The Bigger The Phobia, The Larger The Spider
February 24, 2012

The Bigger The Phobia, The Larger The Spider

According to new research, the bigger the person's arachnophobia, the more likely they perceive the spider is bigger than it really is.

During the study, participants who feared spiders were asked to undergo five encounters with live spiders, and provide size estimates of the spiders after those encounters.

They found that the more afraid they said they were of spiders, the larger they estimated the spiders to be.

"If one is afraid of spiders, and by virtue of being afraid of spiders one tends to perceive spiders as bigger than they really are, that may feed the fear, foster that fear, and make it difficult to overcome," Michael Vasey, professor of psychology at Ohio State University and lead author of the study, said in a press release.

The study included 57 participants who self-identified themselves has having arachnophobia, a fear of spiders.

Each participant interacted at specific time points over a period of eight weeks with five different varieties of tarantulas, varying in size from about 1- to 6-inches long.

The study participants began their encounters with the eight-legged creatures at 12 feet from the tank, and were asked to approach the spider.

Once they were standing next to the tank, they were asked to guide the spider around the tank by touching it with an 8-inch probe.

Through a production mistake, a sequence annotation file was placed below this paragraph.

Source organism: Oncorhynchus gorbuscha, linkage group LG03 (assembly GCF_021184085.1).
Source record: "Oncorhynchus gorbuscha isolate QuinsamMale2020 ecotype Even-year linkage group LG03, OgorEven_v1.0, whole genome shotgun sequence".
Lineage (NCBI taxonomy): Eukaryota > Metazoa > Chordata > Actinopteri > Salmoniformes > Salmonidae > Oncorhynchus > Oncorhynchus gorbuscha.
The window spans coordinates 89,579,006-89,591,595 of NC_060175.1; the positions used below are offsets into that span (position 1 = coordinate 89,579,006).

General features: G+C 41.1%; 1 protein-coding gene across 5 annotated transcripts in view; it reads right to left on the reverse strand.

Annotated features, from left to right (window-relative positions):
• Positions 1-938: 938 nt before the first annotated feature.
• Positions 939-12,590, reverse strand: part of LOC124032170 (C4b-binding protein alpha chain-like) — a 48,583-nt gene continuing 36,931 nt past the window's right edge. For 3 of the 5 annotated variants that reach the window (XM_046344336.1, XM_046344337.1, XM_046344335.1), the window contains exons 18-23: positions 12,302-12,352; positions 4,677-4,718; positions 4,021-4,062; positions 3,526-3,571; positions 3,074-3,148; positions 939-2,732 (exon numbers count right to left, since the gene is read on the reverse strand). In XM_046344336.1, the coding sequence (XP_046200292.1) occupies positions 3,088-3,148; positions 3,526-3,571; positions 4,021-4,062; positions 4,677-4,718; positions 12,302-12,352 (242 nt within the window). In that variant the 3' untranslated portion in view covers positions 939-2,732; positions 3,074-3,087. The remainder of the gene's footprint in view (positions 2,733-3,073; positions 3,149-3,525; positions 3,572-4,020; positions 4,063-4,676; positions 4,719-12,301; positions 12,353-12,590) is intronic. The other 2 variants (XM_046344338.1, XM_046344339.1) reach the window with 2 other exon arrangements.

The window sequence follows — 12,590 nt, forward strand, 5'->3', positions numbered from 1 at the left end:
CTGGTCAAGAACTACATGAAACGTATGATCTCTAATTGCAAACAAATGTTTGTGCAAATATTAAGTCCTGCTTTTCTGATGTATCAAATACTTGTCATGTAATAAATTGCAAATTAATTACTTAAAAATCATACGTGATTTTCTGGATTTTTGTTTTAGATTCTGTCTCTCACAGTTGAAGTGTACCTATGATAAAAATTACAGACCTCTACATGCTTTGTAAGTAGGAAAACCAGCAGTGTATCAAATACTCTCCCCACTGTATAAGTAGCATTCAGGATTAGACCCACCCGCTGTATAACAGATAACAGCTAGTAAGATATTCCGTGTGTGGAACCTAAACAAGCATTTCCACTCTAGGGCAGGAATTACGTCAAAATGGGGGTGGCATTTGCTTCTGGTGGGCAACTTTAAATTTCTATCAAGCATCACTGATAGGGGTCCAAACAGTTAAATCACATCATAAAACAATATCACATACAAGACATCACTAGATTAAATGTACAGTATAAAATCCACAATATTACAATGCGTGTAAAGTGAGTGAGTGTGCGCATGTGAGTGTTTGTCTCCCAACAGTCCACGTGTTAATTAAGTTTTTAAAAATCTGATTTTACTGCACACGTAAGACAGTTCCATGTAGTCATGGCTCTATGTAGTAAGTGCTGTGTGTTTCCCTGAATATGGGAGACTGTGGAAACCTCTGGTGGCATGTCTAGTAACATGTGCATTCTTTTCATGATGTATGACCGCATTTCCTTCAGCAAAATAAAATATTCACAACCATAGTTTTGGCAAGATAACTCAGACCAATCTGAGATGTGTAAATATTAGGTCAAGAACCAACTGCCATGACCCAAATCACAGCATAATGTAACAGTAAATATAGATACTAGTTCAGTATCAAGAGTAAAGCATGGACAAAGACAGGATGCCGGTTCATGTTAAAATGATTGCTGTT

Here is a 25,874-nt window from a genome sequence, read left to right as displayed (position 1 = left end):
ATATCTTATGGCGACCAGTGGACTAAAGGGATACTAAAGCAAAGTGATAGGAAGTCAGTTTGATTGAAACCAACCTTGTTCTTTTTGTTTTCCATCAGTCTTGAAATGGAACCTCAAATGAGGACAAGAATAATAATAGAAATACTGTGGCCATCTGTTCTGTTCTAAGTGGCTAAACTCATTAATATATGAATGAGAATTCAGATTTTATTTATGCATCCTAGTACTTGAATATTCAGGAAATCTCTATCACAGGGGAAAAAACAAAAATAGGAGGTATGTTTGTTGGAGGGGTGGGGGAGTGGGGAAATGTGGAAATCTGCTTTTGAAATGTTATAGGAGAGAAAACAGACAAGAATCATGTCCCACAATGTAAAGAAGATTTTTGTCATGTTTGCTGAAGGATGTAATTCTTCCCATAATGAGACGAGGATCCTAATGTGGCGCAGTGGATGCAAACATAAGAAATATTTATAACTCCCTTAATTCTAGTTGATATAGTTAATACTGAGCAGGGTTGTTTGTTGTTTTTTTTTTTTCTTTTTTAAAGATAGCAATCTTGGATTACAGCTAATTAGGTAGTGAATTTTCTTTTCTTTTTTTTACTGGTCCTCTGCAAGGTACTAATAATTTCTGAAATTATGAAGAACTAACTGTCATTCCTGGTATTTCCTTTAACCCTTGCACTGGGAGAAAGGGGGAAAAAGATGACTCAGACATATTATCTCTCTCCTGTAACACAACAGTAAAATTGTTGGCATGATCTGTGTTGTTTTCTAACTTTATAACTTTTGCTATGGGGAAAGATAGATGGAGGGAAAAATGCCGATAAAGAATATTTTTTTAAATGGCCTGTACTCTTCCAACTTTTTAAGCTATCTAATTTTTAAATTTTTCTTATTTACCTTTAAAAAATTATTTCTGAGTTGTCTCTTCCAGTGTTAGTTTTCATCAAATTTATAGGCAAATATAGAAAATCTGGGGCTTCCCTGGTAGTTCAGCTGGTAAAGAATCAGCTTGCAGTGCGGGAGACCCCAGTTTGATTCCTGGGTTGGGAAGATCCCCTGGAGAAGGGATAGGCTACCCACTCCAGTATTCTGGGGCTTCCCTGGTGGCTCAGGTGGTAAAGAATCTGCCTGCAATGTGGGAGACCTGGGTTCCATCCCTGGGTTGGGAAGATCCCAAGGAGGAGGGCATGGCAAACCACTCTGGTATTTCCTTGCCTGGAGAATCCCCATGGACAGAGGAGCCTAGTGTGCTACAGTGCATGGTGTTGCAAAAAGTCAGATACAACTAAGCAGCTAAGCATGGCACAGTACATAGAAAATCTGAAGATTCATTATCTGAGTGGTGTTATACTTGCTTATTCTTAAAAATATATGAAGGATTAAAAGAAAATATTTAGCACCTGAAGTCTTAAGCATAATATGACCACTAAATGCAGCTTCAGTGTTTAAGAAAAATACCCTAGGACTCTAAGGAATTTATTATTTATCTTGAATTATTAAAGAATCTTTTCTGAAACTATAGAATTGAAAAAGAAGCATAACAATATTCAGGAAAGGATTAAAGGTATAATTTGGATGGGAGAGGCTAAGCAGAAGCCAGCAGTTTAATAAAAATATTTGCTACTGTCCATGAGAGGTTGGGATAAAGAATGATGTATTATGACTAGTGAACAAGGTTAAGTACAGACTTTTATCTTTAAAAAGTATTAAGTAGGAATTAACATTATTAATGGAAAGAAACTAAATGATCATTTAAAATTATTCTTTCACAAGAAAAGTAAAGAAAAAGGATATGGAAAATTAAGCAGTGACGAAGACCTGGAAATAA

Researchers were asking the participants throughout the encounters about how afraid they were feeling on a scale of 0 to 100.

After the encounters, participants completed additional self-report measures of their specific fear of spiders, any panic symptoms they experienced, and thoughts about fear reduction and future spider encounters.

The researchers then asked the participants to estimate the size of the spiders by drawing a single line on an index card indicating the length of the creature they encountered.

The results showed that the higher average peak ratings of distress during the spider encounters associated with estimates that the spiders were larger than they really area.

"It would appear from that result that fear is driving or altering the perception of the feared object, in this case a spider," Vasey said.

He said scientists already knew fear and anxiety alter thoughts about what is being feared, but this study shows that even perception is altered by fear.

The researchers hope to further their studies in order to find new knowledge that will help enhance treatment for people with various phobias.

The works suggests that fear not only alters one's perception of what they are afraid of, but also can influence a person's automatic attitude towards an object.

The study was published in the recent issue of the Journal of Anxiety Disorders.


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